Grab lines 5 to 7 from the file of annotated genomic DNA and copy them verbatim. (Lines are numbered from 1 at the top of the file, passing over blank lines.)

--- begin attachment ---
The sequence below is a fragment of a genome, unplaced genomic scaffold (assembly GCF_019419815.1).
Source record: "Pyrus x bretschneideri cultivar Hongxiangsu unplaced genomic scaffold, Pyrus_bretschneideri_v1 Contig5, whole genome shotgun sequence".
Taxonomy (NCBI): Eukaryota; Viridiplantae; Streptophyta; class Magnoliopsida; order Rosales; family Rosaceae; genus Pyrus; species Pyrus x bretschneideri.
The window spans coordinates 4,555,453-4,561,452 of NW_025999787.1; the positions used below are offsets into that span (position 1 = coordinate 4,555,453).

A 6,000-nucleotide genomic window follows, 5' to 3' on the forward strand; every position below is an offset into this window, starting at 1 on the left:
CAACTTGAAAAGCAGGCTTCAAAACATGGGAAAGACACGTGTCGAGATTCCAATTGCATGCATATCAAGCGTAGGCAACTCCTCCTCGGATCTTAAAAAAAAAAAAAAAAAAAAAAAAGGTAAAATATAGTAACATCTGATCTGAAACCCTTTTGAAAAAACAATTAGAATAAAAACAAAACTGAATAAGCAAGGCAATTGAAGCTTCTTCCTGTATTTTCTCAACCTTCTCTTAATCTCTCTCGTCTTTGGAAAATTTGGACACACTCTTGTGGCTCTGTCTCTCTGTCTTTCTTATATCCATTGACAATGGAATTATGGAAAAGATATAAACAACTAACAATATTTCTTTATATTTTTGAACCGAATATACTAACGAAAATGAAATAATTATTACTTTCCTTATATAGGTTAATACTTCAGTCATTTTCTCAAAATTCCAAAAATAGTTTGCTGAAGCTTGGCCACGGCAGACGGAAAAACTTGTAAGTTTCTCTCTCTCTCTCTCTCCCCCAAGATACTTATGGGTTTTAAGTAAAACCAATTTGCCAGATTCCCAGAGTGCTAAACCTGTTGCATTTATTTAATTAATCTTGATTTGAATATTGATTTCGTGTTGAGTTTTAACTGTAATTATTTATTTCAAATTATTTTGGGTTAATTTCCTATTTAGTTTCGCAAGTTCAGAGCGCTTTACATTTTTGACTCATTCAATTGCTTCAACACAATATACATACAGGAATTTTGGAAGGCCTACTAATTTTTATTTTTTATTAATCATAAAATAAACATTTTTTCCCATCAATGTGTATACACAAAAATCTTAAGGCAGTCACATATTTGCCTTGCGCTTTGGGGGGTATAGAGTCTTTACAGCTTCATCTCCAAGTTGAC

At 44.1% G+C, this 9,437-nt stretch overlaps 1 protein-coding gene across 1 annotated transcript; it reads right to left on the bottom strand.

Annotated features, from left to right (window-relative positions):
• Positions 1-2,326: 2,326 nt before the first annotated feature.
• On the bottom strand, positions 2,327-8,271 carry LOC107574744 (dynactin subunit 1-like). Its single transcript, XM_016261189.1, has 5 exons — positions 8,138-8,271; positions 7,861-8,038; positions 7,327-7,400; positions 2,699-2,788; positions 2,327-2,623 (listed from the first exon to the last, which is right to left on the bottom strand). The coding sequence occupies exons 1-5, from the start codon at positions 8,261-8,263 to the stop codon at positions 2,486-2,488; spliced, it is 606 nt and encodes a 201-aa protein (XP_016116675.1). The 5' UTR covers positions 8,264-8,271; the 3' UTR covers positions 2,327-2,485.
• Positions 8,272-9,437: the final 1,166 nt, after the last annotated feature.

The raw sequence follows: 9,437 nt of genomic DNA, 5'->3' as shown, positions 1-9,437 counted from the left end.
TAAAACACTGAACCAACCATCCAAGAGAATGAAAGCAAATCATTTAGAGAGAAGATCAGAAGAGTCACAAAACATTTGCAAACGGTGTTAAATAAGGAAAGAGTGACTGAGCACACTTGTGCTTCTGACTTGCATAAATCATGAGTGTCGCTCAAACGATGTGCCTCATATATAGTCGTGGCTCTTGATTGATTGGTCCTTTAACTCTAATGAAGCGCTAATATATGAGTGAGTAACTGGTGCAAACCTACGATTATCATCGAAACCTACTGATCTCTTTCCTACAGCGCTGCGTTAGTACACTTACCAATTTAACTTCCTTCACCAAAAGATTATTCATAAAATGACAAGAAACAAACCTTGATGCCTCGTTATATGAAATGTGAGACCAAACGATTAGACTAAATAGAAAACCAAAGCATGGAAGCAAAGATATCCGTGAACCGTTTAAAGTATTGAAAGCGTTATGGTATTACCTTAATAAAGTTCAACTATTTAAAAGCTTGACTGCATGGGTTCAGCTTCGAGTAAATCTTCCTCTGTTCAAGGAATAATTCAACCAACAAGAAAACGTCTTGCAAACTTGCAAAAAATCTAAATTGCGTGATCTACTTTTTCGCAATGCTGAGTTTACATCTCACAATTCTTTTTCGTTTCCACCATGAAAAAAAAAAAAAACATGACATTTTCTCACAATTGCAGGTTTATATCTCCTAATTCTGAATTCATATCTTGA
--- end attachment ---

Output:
A 6,000-nucleotide genomic window follows, 5' to 3' on the forward strand; every position below is an offset into this window, starting at 1 on the left:
CAACTTGAAAAGCAGGCTTCAAAACATGGGAAAGACACGTGTCGAGATTCCAATTGCATGCATATCAAGCGTAGGCAACTCCTCCTCGGATCTTAAAAAAAAAAAAAAAAAAAAAAAAGGTAAAATATAGTAACATCTGATCTGAAACCCTTTTGAAAAAACAATTAGAATAAAAACAAAACTGAATAAGCAAGGCAATTGAAGCTTCTTCCTGTATTTTCTCAACCTTCTCTTAATCTCTCTCGTCTTTGGAAAATTTGGACACACTCTTGTGGCTCTGTCTCTCTGTCTTTCTTATATCCATTGACAATGGAATTATGGAAAAGATATAAACAACTAACAATATTTCTTTATATTTTTGAACCGAATATACTAACGAAAATGAAATAATTATTACTTTCCTTATATAGGTTAATACTTCAGTCATTTTCTCAAAATTCCAAAAATAGTTTGCTGAAGCTTGGCCACGGCAGACGGAAAAACTTGTAAGTTTCTCTCTCTCTCTCTCTCCCCCAAGATACTTATGGGTTTTAAGTAAAACCAATTTGCCAGATTCCCAGAGTGCTAAACCTGTTGCATTTATTTAATTAATCTTGATTTGAATATTGATTTCGTGTTGAGTTTTAACTGTAATTATTTATTTCAAATTATTTTGGGTTAATTTCCTATTTAGTTTCGCAAGTTCAGAGCGCTTTACATTTTTGACTCATTCAATTGCTTCAACACAATATACATACAGGAATTTTGGAAGGCCTACTAATTTTTATTTTTTATTAATCATAAAATAAACATTTTTTCCCATCAATGTGTATACACAAAAATCTTAAGGCAGTCACATATTTGCCTTGCGCTTTGGGGGGTATAGAGTCTTTACAGCTTCATCTCCAAGTTGAC

At 44.1% G+C, this 9,437-nt stretch overlaps 1 protein-coding gene across 1 annotated transcript; it reads right to left on the bottom strand.